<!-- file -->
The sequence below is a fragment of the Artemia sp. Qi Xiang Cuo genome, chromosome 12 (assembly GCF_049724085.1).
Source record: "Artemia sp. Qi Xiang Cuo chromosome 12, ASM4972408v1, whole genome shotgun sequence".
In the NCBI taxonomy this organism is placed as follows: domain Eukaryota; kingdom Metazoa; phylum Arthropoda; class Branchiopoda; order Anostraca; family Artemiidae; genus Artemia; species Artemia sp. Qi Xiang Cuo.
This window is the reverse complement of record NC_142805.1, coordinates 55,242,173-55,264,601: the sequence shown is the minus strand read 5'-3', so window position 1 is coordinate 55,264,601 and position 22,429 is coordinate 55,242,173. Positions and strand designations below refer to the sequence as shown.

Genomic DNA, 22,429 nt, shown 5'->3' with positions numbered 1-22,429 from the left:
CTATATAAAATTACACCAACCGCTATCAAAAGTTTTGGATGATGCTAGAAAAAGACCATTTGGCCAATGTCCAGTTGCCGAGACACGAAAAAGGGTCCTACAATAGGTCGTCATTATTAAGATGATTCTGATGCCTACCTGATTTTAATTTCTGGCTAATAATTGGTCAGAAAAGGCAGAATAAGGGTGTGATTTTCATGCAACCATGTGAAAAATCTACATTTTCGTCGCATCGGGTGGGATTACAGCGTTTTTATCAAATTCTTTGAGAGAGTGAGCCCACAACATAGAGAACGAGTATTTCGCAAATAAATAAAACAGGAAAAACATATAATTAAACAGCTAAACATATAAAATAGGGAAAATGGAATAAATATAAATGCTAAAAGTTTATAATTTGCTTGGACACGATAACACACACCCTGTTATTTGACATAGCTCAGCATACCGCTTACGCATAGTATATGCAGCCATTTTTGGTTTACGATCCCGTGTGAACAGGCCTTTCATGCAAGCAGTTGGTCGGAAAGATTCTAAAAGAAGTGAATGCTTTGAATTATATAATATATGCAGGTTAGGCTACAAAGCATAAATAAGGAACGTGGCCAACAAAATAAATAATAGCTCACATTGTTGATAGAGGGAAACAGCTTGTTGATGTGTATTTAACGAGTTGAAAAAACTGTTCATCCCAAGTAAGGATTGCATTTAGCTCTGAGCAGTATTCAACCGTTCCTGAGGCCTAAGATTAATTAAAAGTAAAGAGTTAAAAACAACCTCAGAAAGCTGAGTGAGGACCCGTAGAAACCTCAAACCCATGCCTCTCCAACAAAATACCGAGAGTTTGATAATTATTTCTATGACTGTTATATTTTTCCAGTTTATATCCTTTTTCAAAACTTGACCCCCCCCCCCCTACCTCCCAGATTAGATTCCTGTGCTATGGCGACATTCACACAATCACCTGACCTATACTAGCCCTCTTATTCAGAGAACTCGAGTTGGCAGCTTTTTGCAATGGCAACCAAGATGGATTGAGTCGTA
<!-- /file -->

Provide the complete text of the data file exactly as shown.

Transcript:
The sequence below is a fragment of the Artemia sp. Qi Xiang Cuo genome, chromosome 12 (assembly GCF_049724085.1).
Source record: "Artemia sp. Qi Xiang Cuo chromosome 12, ASM4972408v1, whole genome shotgun sequence".
In the NCBI taxonomy this organism is placed as follows: domain Eukaryota; kingdom Metazoa; phylum Arthropoda; class Branchiopoda; order Anostraca; family Artemiidae; genus Artemia; species Artemia sp. Qi Xiang Cuo.
This window is the reverse complement of record NC_142805.1, coordinates 55,242,173-55,264,601: the sequence shown is the minus strand read 5'-3', so window position 1 is coordinate 55,264,601 and position 22,429 is coordinate 55,242,173. Positions and strand designations below refer to the sequence as shown.

Genomic DNA, 22,429 nt, shown 5'->3' with positions numbered 1-22,429 from the left:
CTATATAAAATTACACCAACCGCTATCAAAAGTTTTGGATGATGCTAGAAAAAGACCATTTGGCCAATGTCCAGTTGCCGAGACACGAAAAAGGGTCCTACAATAGGTCGTCATTATTAAGATGATTCTGATGCCTACCTGATTTTAATTTCTGGCTAATAATTGGTCAGAAAAGGCAGAATAAGGGTGTGATTTTCATGCAACCATGTGAAAAATCTACATTTTCGTCGCATCGGGTGGGATTACAGCGTTTTTATCAAATTCTTTGAGAGAGTGAGCCCACAACATAGAGAACGAGTATTTCGCAAATAAATAAAACAGGAAAAACATATAATTAAACAGCTAAACATATAAAATAGGGAAAATGGAATAAATATAAATGCTAAAAGTTTATAATTTGCTTGGACACGATAACACACACCCTGTTATTTGACATAGCTCAGCATACCGCTTACGCATAGTATATGCAGCCATTTTTGGTTTACGATCCCGTGTGAACAGGCCTTTCATGCAAGCAGTTGGTCGGAAAGATTCTAAAAGAAGTGAATGCTTTGAATTATATAATATATGCAGGTTAGGCTACAAAGCATAAATAAGGAACGTGGCCAACAAAATAAATAATAGCTCACATTGTTGATAGAGGGAAACAGCTTGTTGATGTGTATTTAACGAGTTGAAAAAACTGTTCATCCCAAGTAAGGATTGCATTTAGCTCTGAGCAGTATTCAACCGTTCCTGAGGCCTAAGATTAATTAAAAGTAAAGAGTTAAAAACAACCTCAGAAAGCTGAGTGAGGACCCGTAGAAACCTCAAACCCATGCCTCTCCAACAAAATACCGAGAGTTTGATAATTATTTCTATGACTGTTATATTTTTCCAGTTTATATCCTTTTTCAAAACTTGACCCCCCCCCCCCTACCTCCCAGATTAGATTCCTGTGCTATGGCGACATTCACACAATCACCTGACCTATACTAGCCCTCTTATTCAGAGAACTCGAGTTGGCAGCTTTTTGCAATGGCAACCAAGATGGATTGAGTCGTA